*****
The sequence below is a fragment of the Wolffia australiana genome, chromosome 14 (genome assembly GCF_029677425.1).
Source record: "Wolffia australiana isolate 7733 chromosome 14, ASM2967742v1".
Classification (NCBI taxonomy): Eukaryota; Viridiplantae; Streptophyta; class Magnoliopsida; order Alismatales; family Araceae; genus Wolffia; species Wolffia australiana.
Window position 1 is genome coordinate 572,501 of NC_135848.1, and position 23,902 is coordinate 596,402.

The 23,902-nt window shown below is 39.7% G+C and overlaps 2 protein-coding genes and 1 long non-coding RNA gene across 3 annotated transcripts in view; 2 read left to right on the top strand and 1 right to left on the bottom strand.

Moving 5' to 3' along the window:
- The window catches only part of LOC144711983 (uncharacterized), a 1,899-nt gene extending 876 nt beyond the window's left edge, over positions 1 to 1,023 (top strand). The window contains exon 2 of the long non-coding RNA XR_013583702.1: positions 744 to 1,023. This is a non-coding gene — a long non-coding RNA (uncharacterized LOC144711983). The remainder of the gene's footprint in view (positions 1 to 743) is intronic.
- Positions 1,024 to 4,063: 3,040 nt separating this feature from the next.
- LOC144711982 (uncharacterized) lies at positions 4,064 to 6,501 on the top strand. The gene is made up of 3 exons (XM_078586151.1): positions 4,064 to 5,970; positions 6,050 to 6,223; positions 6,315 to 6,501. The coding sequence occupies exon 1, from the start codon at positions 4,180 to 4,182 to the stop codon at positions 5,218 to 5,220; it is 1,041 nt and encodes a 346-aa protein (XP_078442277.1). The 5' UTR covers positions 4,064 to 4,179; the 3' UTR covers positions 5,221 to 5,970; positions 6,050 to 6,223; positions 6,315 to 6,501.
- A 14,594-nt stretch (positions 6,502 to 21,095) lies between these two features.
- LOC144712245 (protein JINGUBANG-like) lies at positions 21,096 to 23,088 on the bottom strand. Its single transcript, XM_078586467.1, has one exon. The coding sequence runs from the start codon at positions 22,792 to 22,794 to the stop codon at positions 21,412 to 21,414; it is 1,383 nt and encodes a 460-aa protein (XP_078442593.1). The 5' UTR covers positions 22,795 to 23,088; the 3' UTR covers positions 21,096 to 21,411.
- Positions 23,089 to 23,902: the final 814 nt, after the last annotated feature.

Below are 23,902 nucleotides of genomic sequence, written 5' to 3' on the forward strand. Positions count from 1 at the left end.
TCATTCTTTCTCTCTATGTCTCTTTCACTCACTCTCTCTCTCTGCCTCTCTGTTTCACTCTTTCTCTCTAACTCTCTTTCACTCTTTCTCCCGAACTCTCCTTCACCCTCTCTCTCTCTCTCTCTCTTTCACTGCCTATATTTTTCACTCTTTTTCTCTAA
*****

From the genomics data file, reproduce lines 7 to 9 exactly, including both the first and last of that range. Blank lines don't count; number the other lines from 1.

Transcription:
- The window catches only part of LOC144711983 (uncharacterized), a 1,899-nt gene extending 876 nt beyond the window's left edge, over positions 1 to 1,023 (top strand). The window contains exon 2 of the long non-coding RNA XR_013583702.1: positions 744 to 1,023. This is a non-coding gene — a long non-coding RNA (uncharacterized LOC144711983). The remainder of the gene's footprint in view (positions 1 to 743) is intronic.
- Positions 1,024 to 4,063: 3,040 nt separating this feature from the next.
- LOC144711982 (uncharacterized) lies at positions 4,064 to 6,501 on the top strand. The gene is made up of 3 exons (XM_078586151.1): positions 4,064 to 5,970; positions 6,050 to 6,223; positions 6,315 to 6,501. The coding sequence occupies exon 1, from the start codon at positions 4,180 to 4,182 to the stop codon at positions 5,218 to 5,220; it is 1,041 nt and encodes a 346-aa protein (XP_078442277.1). The 5' UTR covers positions 4,064 to 4,179; the 3' UTR covers positions 5,221 to 5,970; positions 6,050 to 6,223; positions 6,315 to 6,501.